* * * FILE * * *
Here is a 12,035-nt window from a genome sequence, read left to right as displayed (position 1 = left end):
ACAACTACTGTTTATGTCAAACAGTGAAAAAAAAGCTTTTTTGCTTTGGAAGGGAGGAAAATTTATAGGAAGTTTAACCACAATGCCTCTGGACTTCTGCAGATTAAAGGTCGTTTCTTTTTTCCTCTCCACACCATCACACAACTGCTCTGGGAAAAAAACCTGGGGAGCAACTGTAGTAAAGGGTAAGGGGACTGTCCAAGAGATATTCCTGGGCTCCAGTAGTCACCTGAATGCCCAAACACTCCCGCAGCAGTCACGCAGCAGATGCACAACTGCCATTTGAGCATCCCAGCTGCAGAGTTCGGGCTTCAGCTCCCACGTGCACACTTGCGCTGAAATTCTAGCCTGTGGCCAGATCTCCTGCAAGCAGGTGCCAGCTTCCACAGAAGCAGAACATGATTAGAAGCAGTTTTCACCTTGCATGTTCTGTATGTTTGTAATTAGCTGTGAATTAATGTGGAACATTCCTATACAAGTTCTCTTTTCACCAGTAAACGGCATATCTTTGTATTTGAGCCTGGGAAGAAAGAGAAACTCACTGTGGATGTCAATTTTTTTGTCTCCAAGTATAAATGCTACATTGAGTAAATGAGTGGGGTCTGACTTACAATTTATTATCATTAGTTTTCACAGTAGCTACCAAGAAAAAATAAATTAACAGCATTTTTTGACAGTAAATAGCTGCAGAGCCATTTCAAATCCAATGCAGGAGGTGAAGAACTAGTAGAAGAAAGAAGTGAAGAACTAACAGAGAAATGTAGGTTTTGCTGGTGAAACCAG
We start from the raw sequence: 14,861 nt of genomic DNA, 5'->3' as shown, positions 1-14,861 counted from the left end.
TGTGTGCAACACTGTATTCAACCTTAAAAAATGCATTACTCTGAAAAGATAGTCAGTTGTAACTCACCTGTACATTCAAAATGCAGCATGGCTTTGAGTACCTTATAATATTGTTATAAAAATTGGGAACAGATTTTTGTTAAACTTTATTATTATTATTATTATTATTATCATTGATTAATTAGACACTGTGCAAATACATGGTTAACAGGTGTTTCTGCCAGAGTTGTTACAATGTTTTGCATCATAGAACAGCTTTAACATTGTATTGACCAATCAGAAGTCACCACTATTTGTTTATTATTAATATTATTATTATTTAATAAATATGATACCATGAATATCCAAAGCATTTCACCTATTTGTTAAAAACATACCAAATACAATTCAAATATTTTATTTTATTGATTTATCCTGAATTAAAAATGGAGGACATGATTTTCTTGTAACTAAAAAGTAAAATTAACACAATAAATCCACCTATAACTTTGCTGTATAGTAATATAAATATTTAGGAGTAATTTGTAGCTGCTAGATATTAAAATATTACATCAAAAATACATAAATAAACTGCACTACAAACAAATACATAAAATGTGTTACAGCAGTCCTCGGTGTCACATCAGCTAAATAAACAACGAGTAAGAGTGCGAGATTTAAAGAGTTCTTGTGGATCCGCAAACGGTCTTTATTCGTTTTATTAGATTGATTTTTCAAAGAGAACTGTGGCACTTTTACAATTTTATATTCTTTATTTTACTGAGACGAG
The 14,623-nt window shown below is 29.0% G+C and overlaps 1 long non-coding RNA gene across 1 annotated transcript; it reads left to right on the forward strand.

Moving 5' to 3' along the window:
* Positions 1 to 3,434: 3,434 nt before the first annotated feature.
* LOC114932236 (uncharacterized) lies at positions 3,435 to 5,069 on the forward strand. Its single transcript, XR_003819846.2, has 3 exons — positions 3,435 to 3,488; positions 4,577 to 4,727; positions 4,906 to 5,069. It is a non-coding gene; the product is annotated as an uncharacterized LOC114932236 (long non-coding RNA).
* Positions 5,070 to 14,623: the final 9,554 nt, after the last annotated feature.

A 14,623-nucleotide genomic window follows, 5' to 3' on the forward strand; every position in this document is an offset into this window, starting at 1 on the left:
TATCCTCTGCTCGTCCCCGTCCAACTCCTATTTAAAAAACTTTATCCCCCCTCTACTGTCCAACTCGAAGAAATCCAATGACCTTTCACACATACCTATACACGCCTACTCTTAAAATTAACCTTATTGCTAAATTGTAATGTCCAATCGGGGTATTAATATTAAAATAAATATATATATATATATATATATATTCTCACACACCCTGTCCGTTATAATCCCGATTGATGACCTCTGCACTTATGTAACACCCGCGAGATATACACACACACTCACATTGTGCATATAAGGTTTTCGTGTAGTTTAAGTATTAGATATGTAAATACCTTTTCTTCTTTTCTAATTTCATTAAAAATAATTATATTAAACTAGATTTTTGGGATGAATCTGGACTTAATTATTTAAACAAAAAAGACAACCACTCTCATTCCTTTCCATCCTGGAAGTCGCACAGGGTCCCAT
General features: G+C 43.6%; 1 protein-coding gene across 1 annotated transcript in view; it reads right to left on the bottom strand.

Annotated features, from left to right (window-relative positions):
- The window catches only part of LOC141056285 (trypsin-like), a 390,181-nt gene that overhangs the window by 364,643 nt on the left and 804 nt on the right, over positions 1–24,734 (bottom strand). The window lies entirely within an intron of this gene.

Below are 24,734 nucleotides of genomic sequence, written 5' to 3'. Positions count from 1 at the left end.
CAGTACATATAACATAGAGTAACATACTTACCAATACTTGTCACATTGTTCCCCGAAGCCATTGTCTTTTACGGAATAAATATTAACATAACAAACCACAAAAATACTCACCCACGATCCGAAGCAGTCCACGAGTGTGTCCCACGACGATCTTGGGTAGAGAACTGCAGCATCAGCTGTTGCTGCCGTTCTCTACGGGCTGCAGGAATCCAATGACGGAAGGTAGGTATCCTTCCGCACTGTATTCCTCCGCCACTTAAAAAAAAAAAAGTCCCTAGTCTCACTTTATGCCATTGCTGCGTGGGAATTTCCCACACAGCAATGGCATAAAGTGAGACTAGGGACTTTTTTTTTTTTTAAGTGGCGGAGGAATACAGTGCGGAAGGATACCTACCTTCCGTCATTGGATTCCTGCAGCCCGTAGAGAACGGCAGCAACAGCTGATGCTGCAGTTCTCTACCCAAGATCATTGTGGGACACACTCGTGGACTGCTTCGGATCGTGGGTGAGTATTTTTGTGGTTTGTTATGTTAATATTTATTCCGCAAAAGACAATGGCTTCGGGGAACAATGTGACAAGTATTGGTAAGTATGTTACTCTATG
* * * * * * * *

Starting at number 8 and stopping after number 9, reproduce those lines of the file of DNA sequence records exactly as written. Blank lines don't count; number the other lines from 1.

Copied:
* LOC114932236 (uncharacterized) lies at positions 3,435 to 5,069 on the forward strand. Its single transcript, XR_003819846.2, has 3 exons — positions 3,435 to 3,488; positions 4,577 to 4,727; positions 4,906 to 5,069. It is a non-coding gene; the product is annotated as an uncharacterized LOC114932236 (long non-coding RNA).
* Positions 5,070 to 14,623: the final 9,554 nt, after the last annotated feature.